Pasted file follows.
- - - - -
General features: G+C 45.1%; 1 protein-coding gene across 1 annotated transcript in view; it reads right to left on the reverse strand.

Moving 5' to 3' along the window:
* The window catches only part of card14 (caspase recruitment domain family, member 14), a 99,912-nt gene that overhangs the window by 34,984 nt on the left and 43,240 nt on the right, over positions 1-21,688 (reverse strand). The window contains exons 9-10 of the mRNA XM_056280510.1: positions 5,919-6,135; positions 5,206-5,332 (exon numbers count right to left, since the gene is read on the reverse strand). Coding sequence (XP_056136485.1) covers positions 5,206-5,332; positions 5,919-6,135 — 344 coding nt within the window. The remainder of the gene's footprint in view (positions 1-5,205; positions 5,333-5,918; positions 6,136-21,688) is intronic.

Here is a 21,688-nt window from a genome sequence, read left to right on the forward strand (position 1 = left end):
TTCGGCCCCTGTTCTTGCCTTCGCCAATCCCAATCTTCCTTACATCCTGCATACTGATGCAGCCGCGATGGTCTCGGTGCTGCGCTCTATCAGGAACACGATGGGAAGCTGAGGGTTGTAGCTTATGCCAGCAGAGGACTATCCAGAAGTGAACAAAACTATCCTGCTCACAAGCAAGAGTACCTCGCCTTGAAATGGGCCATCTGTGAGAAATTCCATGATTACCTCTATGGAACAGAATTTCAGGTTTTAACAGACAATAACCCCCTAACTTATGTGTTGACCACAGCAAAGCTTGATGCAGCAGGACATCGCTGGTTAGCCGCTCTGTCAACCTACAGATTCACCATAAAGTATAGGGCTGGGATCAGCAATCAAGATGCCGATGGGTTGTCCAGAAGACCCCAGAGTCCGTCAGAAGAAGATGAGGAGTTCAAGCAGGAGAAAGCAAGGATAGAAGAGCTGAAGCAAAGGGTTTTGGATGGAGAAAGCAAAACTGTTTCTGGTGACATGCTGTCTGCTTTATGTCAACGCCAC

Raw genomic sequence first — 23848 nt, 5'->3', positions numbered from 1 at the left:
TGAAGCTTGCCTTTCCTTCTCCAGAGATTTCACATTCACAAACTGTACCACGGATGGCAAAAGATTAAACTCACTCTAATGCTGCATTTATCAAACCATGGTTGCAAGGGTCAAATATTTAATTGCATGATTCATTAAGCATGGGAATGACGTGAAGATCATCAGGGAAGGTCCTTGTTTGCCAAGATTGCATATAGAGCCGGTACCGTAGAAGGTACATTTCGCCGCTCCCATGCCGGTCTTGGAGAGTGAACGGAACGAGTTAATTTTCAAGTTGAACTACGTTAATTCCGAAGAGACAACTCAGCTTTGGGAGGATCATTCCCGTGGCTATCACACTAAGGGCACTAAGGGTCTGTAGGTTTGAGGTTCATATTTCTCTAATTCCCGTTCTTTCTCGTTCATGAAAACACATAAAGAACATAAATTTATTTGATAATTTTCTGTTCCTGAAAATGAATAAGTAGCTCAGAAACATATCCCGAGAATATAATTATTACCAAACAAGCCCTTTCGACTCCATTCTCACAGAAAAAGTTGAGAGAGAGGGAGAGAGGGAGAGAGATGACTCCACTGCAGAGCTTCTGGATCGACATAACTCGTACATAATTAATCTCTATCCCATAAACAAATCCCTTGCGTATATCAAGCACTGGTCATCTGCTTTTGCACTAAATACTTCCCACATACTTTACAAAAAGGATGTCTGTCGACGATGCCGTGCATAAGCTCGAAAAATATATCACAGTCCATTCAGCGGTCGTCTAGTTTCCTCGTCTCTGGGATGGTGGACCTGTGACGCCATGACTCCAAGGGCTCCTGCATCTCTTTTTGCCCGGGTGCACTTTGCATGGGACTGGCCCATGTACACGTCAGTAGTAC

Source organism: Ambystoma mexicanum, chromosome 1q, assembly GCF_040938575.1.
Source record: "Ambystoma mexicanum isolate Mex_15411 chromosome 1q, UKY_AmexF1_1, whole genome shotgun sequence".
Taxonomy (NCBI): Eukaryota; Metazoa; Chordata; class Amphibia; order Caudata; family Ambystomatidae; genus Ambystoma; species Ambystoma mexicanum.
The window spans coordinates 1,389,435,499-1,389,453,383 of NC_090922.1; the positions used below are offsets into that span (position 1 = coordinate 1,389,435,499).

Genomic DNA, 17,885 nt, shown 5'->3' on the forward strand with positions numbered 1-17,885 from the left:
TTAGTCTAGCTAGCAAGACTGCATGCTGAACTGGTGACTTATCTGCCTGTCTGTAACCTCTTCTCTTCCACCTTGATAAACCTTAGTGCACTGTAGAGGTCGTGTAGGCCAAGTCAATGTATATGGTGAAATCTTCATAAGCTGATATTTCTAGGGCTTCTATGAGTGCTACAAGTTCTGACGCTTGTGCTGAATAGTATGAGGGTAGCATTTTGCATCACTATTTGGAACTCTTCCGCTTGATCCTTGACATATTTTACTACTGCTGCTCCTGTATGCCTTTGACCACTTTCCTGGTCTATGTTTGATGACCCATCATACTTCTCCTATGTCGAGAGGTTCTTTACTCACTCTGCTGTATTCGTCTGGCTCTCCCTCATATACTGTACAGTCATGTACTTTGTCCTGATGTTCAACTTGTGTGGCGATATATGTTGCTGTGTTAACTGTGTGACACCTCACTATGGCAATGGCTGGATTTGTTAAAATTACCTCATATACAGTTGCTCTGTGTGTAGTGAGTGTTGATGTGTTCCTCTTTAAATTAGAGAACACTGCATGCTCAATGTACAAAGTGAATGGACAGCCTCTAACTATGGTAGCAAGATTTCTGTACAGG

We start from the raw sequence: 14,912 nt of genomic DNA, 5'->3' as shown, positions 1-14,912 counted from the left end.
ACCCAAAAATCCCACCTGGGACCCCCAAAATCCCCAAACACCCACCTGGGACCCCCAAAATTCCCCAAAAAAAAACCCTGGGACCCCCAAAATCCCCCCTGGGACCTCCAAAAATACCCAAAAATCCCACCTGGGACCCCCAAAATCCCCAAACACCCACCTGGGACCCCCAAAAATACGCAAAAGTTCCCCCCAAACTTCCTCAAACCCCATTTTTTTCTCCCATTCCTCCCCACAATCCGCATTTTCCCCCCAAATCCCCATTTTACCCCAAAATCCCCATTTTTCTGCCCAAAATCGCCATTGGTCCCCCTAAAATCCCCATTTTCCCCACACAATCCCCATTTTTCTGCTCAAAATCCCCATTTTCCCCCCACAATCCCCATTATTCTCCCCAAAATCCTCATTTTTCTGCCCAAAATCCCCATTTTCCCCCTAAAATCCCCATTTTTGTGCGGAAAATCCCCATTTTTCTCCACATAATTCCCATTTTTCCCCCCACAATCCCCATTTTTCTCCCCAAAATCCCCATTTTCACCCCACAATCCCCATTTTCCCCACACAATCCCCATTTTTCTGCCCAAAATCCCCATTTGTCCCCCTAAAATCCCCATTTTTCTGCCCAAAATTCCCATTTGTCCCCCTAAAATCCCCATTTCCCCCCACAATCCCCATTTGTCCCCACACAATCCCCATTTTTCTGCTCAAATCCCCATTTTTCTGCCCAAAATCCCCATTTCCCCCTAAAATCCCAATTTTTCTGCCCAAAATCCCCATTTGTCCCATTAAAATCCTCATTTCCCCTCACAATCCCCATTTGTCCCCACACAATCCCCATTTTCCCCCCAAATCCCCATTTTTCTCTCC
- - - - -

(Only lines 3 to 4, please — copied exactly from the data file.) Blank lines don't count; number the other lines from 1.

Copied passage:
* The window catches only part of card14 (caspase recruitment domain family, member 14), a 99,912-nt gene that overhangs the window by 34,984 nt on the left and 43,240 nt on the right, over positions 1-21,688 (reverse strand). The window contains exons 9-10 of the mRNA XM_056280510.1: positions 5,919-6,135; positions 5,206-5,332 (exon numbers count right to left, since the gene is read on the reverse strand). Coding sequence (XP_056136485.1) covers positions 5,206-5,332; positions 5,919-6,135 — 344 coding nt within the window. The remainder of the gene's footprint in view (positions 1-5,205; positions 5,333-5,918; positions 6,136-21,688) is intronic.

Here is a 21,688-nt window from a genome sequence, read left to right on the forward strand (position 1 = left end):